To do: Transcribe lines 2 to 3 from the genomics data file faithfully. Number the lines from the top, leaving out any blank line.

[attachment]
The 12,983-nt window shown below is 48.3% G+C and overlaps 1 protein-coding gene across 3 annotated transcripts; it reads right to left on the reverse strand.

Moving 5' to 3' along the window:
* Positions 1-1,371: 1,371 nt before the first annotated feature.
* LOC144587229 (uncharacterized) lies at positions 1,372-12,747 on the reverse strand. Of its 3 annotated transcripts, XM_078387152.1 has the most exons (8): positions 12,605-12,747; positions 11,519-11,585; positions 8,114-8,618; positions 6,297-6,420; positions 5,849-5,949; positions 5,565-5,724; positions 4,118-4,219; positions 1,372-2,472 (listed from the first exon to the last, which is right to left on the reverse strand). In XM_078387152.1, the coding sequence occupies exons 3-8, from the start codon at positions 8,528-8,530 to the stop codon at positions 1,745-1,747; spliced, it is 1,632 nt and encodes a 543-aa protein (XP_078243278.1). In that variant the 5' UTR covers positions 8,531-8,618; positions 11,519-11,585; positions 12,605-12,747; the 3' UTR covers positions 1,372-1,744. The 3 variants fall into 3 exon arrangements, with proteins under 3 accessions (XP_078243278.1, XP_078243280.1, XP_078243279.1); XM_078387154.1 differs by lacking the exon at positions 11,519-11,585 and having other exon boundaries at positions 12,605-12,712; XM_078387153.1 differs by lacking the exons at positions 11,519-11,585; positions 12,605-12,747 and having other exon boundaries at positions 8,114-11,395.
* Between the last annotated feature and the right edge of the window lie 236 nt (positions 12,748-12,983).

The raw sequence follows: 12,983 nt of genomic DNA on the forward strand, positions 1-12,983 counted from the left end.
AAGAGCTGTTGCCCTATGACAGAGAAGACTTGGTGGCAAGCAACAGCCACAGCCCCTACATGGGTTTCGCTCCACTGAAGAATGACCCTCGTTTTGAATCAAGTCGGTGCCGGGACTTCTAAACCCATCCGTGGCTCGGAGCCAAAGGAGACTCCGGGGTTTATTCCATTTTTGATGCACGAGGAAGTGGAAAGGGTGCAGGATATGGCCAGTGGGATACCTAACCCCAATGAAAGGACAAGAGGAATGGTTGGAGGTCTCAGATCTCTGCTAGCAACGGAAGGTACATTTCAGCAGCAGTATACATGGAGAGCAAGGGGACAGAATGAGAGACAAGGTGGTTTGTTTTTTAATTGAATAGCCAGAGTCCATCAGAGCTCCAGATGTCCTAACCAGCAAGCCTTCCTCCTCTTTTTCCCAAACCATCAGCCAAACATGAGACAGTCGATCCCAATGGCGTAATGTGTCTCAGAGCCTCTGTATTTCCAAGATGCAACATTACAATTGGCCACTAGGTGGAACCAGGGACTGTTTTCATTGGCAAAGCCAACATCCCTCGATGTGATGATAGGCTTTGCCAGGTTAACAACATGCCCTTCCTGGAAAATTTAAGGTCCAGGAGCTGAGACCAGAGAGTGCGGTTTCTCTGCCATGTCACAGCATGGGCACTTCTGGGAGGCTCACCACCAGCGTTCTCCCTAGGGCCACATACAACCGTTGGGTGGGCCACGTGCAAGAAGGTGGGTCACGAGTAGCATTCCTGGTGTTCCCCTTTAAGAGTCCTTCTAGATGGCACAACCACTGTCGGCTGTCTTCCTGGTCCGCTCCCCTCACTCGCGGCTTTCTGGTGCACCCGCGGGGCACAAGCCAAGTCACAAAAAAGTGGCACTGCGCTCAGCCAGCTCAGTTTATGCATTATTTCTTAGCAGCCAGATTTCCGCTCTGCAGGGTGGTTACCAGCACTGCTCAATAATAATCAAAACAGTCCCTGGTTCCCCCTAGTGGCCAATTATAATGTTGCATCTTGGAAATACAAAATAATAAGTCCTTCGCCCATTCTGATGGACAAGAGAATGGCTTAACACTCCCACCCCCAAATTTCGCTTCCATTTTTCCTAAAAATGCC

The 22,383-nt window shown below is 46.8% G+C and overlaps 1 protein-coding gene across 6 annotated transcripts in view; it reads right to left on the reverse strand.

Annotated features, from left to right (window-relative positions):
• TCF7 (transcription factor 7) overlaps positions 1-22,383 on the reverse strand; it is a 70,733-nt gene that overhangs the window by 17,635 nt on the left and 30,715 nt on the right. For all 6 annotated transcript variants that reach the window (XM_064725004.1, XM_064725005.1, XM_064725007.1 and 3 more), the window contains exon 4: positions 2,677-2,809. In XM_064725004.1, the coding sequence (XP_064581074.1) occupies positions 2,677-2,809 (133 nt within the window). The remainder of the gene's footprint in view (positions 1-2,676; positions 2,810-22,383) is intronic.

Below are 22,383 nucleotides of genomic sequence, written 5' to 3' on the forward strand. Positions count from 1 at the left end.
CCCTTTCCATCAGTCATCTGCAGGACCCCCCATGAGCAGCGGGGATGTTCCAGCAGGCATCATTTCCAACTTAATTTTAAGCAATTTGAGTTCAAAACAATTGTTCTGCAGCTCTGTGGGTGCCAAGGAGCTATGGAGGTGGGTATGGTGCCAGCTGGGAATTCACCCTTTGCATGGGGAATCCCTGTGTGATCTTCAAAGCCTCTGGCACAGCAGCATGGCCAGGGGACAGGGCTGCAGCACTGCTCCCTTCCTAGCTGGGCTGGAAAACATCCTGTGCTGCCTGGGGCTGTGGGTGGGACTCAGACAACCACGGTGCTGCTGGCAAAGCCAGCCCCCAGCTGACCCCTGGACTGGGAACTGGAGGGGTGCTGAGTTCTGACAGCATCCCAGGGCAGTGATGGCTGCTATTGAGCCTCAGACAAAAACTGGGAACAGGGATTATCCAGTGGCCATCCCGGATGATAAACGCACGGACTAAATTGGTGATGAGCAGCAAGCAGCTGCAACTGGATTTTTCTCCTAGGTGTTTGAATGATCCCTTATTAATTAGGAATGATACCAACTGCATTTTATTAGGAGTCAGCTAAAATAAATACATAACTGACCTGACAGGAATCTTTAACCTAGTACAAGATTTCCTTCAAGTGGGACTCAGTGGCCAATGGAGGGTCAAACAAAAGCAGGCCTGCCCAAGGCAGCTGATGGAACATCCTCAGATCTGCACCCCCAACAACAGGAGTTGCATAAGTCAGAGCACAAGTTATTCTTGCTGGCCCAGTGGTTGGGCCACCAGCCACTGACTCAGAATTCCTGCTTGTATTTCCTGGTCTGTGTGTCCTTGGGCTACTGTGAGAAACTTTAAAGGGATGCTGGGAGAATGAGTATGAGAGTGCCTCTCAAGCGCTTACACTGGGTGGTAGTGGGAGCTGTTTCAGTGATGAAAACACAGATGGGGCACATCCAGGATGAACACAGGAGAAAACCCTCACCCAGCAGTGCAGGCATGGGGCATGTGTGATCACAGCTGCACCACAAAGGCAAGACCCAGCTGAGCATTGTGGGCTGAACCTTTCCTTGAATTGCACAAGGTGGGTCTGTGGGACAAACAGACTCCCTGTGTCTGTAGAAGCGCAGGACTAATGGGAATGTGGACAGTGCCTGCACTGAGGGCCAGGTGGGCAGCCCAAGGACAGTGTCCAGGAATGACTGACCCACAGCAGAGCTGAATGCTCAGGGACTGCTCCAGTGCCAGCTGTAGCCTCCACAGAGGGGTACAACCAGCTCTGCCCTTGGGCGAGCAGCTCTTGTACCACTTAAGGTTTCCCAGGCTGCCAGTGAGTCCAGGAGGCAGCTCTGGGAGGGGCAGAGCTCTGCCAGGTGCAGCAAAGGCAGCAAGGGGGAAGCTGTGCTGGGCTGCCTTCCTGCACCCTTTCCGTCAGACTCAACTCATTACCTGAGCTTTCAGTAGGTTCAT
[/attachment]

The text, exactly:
Moving 5' to 3' along the window:
* Positions 1-1,371: 1,371 nt before the first annotated feature.